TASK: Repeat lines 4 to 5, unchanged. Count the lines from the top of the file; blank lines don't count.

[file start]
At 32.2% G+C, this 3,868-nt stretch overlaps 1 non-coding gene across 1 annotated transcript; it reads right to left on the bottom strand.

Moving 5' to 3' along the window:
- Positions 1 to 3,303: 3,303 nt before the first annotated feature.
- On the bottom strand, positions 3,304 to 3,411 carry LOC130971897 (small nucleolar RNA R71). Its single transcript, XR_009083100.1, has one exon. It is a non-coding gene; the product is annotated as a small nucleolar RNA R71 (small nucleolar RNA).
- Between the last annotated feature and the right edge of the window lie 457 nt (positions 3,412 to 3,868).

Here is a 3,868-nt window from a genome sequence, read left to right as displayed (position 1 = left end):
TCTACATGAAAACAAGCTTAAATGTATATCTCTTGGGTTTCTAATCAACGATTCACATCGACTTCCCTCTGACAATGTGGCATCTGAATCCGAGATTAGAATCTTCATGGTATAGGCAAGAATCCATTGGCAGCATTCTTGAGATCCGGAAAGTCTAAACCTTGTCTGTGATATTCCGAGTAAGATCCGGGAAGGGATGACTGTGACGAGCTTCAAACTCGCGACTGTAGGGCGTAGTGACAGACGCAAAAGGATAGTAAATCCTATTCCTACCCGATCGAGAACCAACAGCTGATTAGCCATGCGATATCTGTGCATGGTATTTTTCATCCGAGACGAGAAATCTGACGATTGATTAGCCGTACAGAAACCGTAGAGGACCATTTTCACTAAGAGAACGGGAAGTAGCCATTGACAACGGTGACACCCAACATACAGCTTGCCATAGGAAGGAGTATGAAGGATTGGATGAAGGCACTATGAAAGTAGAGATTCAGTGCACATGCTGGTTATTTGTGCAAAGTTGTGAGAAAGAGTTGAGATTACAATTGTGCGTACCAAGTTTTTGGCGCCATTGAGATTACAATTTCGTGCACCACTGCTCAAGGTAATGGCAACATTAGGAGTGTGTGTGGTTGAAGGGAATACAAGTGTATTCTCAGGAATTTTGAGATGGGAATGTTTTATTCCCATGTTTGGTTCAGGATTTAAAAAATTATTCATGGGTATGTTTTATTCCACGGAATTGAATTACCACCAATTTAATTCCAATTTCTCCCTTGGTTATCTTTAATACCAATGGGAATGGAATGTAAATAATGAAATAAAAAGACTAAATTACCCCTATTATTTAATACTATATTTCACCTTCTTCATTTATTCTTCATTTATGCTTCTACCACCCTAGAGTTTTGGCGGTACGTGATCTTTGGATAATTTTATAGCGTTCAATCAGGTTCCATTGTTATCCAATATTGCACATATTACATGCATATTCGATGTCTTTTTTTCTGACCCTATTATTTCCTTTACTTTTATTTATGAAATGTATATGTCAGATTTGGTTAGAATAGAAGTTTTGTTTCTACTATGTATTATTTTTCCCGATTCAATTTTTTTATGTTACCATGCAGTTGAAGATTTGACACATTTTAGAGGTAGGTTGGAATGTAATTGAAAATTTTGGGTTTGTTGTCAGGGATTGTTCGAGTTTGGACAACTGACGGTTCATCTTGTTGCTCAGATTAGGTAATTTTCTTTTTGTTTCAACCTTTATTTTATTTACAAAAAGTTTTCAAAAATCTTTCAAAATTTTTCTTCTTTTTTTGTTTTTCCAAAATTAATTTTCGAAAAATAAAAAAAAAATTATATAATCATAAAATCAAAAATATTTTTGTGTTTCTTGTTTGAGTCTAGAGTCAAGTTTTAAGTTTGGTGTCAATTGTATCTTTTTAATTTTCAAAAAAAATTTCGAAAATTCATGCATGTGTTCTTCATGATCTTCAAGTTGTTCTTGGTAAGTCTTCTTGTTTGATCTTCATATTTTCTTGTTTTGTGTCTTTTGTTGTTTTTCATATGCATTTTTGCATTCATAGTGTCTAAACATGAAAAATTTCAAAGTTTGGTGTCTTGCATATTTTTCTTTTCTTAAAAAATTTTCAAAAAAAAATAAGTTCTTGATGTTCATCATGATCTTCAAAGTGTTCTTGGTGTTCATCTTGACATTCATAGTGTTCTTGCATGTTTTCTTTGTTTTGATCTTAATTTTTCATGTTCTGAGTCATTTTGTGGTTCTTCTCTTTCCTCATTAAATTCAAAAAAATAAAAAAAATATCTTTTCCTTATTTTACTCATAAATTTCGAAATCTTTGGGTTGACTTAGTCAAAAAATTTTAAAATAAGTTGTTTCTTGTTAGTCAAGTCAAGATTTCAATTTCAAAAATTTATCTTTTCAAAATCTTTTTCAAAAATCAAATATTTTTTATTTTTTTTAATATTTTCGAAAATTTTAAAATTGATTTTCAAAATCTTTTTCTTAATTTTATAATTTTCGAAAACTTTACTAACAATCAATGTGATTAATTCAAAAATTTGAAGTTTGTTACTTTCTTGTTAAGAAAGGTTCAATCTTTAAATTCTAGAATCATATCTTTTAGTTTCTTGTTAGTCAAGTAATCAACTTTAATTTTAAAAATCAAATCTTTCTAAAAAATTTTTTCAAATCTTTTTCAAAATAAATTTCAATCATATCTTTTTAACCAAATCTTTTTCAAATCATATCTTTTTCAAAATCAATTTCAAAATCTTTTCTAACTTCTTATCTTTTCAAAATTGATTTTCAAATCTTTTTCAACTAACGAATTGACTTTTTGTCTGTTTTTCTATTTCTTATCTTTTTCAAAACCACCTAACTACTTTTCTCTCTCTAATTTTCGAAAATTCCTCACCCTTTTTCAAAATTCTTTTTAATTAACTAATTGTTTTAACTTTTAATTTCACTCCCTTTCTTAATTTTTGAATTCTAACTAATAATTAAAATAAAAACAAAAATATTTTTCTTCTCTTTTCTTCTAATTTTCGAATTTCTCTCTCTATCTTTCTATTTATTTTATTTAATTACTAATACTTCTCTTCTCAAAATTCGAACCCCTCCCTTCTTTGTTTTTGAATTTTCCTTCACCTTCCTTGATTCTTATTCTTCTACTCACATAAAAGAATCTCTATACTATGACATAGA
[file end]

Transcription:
- On the bottom strand, positions 3,304 to 3,411 carry LOC130971897 (small nucleolar RNA R71). Its single transcript, XR_009083100.1, has one exon. It is a non-coding gene; the product is annotated as a small nucleolar RNA R71 (small nucleolar RNA).
- Between the last annotated feature and the right edge of the window lie 457 nt (positions 3,412 to 3,868).